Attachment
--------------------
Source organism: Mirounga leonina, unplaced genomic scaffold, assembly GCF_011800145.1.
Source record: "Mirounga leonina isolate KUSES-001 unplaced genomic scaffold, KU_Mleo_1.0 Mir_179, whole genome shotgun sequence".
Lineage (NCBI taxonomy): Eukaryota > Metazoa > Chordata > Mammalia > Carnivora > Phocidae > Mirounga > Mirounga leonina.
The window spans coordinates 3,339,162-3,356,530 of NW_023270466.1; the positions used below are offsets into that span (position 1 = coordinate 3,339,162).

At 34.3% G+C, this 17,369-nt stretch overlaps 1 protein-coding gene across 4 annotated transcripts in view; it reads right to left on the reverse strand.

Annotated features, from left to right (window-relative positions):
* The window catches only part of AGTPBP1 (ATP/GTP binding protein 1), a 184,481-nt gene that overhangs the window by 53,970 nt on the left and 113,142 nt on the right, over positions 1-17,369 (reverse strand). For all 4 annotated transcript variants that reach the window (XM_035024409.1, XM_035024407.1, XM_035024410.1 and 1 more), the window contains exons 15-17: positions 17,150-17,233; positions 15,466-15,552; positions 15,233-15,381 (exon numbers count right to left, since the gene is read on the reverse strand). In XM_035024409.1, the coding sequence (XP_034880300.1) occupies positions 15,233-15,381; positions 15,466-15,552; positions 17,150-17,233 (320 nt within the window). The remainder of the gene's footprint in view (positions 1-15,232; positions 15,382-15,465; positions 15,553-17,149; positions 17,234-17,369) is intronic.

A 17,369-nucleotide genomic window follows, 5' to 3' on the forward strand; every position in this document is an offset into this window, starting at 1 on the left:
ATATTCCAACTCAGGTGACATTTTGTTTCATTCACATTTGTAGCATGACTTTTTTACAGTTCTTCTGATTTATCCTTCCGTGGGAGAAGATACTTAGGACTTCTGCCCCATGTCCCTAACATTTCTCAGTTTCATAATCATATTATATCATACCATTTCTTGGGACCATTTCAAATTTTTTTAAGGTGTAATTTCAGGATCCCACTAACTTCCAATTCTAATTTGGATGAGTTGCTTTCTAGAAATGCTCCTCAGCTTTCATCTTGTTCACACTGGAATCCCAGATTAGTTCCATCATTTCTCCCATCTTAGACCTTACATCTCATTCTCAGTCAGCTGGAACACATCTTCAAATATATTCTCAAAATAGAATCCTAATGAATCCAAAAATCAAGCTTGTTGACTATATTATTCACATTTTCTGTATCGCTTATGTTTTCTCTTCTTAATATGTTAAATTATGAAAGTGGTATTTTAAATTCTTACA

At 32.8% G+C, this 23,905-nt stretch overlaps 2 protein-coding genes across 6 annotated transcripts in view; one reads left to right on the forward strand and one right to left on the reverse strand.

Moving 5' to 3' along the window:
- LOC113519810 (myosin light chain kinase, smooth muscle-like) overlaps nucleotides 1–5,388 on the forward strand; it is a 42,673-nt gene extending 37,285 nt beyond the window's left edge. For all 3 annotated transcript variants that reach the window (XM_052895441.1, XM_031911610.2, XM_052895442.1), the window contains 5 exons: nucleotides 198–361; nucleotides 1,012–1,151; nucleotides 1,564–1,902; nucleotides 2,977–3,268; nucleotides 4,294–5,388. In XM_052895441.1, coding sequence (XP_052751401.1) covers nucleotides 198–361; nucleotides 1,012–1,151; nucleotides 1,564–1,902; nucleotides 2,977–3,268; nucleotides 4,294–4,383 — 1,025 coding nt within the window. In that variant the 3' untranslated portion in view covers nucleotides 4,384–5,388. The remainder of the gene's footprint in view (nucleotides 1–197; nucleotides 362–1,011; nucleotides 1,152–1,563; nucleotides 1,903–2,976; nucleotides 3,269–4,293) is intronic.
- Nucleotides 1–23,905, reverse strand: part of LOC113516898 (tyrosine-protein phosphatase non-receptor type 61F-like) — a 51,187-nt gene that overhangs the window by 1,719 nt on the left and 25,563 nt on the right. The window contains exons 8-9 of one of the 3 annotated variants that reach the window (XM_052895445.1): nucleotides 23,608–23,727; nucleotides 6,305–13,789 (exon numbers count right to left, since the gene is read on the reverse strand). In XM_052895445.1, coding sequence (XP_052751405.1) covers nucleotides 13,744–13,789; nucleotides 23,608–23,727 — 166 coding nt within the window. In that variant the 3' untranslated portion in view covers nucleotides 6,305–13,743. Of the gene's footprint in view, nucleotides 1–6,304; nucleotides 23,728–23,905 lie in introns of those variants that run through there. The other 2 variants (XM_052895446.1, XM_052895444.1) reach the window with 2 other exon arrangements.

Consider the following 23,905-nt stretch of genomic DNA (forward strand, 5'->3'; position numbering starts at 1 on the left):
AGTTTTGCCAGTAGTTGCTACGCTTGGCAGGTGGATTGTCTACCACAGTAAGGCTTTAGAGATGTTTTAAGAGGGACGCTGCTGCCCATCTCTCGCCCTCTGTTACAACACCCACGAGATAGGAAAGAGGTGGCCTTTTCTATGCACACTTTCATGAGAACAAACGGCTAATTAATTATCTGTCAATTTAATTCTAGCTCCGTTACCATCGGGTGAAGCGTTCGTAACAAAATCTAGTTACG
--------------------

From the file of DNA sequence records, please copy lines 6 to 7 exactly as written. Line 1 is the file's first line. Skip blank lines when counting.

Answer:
Annotated features, from left to right (window-relative positions):
* The window catches only part of AGTPBP1 (ATP/GTP binding protein 1), a 184,481-nt gene that overhangs the window by 53,970 nt on the left and 113,142 nt on the right, over positions 1-17,369 (reverse strand). For all 4 annotated transcript variants that reach the window (XM_035024409.1, XM_035024407.1, XM_035024410.1 and 1 more), the window contains exons 15-17: positions 17,150-17,233; positions 15,466-15,552; positions 15,233-15,381 (exon numbers count right to left, since the gene is read on the reverse strand). In XM_035024409.1, the coding sequence (XP_034880300.1) occupies positions 15,233-15,381; positions 15,466-15,552; positions 17,150-17,233 (320 nt within the window). The remainder of the gene's footprint in view (positions 1-15,232; positions 15,382-15,465; positions 15,553-17,149; positions 17,234-17,369) is intronic.